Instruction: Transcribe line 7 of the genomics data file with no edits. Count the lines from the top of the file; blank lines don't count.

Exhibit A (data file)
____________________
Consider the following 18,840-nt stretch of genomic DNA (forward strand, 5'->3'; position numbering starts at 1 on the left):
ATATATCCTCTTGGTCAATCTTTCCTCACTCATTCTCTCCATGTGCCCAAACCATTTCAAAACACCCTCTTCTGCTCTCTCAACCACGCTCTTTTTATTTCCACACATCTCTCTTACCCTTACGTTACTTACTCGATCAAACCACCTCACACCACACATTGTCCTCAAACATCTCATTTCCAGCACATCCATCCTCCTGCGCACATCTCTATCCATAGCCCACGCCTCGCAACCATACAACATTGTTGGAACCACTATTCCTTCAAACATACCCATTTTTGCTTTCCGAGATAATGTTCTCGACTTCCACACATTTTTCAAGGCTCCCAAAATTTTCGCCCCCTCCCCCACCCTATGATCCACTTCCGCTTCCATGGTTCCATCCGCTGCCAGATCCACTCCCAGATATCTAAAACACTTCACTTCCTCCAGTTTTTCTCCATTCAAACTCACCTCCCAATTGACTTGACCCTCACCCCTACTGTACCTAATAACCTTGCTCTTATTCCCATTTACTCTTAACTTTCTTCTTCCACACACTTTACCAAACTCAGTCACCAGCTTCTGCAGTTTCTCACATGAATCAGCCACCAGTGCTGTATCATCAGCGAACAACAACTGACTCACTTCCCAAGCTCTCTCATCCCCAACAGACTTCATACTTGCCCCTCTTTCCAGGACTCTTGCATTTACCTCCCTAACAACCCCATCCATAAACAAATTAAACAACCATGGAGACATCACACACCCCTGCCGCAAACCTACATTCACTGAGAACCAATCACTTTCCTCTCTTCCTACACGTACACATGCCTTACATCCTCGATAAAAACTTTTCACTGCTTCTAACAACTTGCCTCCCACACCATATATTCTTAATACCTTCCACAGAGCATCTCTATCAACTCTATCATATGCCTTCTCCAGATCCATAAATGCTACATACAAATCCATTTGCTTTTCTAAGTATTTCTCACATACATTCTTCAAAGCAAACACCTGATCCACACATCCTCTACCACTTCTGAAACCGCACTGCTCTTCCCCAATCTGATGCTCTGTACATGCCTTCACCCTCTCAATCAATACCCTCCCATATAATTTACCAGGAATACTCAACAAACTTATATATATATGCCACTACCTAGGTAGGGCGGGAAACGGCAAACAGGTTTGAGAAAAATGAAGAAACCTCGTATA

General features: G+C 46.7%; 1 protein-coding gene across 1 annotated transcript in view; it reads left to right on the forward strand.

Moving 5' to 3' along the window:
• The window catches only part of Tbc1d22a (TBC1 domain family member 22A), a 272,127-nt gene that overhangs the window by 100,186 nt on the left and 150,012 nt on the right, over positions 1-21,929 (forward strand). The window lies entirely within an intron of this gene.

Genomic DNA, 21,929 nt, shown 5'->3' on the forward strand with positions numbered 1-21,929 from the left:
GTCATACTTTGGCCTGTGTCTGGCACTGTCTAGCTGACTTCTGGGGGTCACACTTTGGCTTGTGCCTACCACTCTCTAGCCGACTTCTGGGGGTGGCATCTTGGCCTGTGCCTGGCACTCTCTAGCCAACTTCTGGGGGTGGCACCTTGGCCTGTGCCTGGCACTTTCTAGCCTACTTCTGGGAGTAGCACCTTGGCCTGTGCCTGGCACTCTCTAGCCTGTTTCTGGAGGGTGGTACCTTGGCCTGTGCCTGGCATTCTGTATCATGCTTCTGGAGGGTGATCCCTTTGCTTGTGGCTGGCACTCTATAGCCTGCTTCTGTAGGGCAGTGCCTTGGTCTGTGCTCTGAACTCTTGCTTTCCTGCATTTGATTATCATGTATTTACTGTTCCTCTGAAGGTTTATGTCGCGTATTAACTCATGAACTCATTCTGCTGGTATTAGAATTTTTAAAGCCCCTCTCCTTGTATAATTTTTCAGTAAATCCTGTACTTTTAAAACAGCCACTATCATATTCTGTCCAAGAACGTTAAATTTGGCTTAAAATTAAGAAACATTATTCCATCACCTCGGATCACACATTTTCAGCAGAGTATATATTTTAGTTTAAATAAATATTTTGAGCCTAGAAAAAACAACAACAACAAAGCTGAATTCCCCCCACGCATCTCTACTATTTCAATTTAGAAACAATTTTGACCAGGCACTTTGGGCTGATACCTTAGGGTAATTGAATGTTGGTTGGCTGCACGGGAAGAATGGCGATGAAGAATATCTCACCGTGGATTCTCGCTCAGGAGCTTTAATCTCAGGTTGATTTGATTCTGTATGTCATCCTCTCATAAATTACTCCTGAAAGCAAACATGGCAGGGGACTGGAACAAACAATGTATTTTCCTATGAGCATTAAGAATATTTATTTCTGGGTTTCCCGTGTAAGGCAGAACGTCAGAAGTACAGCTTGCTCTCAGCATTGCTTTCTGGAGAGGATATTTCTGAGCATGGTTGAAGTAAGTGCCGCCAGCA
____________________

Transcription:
GTCATACTTTGGCCTGTGTCTGGCACTGTCTAGCTGACTTCTGGGGGTCACACTTTGGCTTGTGCCTACCACTCTCTAGCCGACTTCTGGGGGTGGCATCTTGGCCTGTGCCTGGCACTCTCTAGCCAACTTCTGGGGGTGGCACCTTGGCCTGTGCCTGGCACTTTCTAGCCTACTTCTGGGAGTAGCACCTTGGCCTGTGCCTGGCACTCTCTAGCCTGTTTCTGGAGGGTGGTACCTTGGCCTGTGCCTGGCATTCTGTATCATGCTTCTGGAGGGTGATCCCTTTGCTTGTGGCTGGCACTCTATAGCCTGCTTCTGTAGGGCAGTGCCTTGGTCTGTGCTCTGAACTCTTGCTTTCCTGCATTTGATTATCATGTATTTACTGTTCCTCTGAAGGTTTATGTCGCGTATTAACTCATGAACTCATTCTGCTGGTATTAGAATTTTTAAAGCCCCTCTCCTTGTATAATTTTTCAGTAAATCCTGTACTTTTAAAACAGCCACTATCATATTCTGTCCAAGAACGTTAAATTTGGCTTAAAATTAAGAAACATTATTCCATCACCTCGGATCACACATTTTCAGCAGAGTATATATTTTAGTTTAAATAAATATTTTGAGCCTAGAAAAAACAACAACAACAAAGCTGAATTCCCCCCACGCATCTCTACTATTTCAATTTAGAAACAATTTTGACCAGGCACTTTGGGCTGATACCTTAGGGTAATTGAATGTTGGTTGGCTGCACGGGAAGAATGGCGATGAAGAATATCTCACCGTGGATTCTCGCTCAGGAGCTTTAATCTCAGGTTGATTTGATTCTGTATGTCATCCTCTCATAAATTACTCCTGAAAGCAAACATGGCAGGGGACTGGAACAAACAATGTATTTTCCTATGAGCATTAAGAATATTTATTTCTGGGTTTCCCGTGTAAGGCAGAACGTCAGAAGTACAGCTTGCTCTCAGCATTGCTTTCTGGAGAGGATATTTCTGAGCATGGTTGAAGTAAGTGCCGCCAGCA